Economic Development – Indian Economy and Issues relating to growth and development – Different indicators used to measure growth
Social Progress Index: An index import for balanced development
Is Gross Domestic Product (GDP) an adequate measure of a country’s development across many dimensions?
The GDP calculation focusses exclusively on economic growth.
Even while focusing on economic growth, it does not capture the level of inequity which can exist in a society despite overall economic growth. The inequity can in fact even be exacerbated by it.
It pays no attention to the social and environmental measures of development which are as important as economic development.
The most significant weakness of GDP is its exclusion of voluntary market transactions. GDP as a measure of economic growth fails to account for productive non-market activities, like a mother taking care of her child, a homemaker doing household chores, a homeowner doing maintenance of his house, leisure (paid vacation, holidays, leave time), improvement in product quality, etc.
GDP also ignores important factors like environment, happiness, community, fairness and justice.
Alternate measures and their limitations:
Several alternative measures have been proposed to capture the social dimension of development, combined with or independent of economic indices.
Gross National Happiness, which was introduced in the 1970s by the king of Bhutan, measures the happiness levels of the citizens in a country while it ignores other important elements like gender equality, quality education and good infrastructure.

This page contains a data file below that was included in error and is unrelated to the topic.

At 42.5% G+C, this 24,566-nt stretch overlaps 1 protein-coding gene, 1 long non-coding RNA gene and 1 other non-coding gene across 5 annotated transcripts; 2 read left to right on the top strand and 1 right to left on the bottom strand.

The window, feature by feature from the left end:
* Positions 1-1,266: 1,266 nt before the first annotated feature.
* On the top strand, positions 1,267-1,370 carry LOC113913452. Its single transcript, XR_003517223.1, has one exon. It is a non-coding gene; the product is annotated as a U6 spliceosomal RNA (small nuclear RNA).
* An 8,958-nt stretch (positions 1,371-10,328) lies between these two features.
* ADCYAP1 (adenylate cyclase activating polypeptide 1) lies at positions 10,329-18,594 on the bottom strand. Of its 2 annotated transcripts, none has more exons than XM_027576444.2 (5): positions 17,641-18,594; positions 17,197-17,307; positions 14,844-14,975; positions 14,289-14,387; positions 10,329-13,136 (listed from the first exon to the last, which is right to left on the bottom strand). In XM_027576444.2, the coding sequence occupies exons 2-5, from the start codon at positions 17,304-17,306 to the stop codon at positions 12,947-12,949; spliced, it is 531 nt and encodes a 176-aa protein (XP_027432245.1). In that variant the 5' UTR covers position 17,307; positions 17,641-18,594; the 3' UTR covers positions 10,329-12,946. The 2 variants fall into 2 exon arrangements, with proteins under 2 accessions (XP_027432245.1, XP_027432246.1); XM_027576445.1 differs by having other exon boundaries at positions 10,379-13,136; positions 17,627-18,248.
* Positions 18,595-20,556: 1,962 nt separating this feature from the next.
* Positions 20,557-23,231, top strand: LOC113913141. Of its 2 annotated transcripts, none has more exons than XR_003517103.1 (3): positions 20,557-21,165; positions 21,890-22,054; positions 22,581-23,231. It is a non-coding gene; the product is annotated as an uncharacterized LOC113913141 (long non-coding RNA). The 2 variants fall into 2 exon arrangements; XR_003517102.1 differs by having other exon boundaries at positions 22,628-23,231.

A World Happiness Report is now periodically published from the Columbia University which compares self-reported levels of happiness of people from different countries.
A composite Wellness Index was proposed by noted economists Stiglitz, Sen and Fitoussi, for a measure of development that looks beyond GDP.
A Global Multidimensional Poverty Index was developed at Oxford to gauge inequity within and across societies.
GINI coefficient which was introduced in 1912 by Corrado Gini and adopted by World Bank, and measures the income inequality among a country’s citizens — fails to measure social benefits or interventions that reduce the gap or inequality between rich and poor.
Human Development Index, devised and launched in 1990 by Pakistani economist Mahbub ul Haq, is computed and published by the United Nations Development Programme and overcomes most of the shortcomings of the Gini coefficient and GNH.
However, HDI, as a measure, falls short in its capture of the unequal distribution of wealth within the country and the level of infrastructural development.
Many prospects of a healthy society, such as environmental sustainability and personal rights, are not included in HDI.
The need of Social Progress Index:
An index of social progress is needed which do not try to displace GDP but has additive value.
Such an index can be used to remind political leaders that their vision must accommodate both economic and social progress as being important for a country, recognising, of course, that these two tracks are closely interlinked and sometimes inseparable.
The SPI was launched in 2013 and is based on 52 indicators of countries’ social and environmental performance. It includes no economic indicators and measures outcomes.
it has been created by a group of academics and institutions constituting the Social Progress Imperative (www.socialprogressimperative.org).
This index has three major domains:
1) Basic Human Needs.
2) Foundations of Wellbeing.
Each of these has several clusters of specific indicators (as shown below).
The index offers a new tool to explore the complex two-way relationship between economic and social progress.
It provides a metric for comparison of countries, and States within a country.
The SPI indicators can serve as a checklist to monitor our progress over time in each of the important areas of human welfare.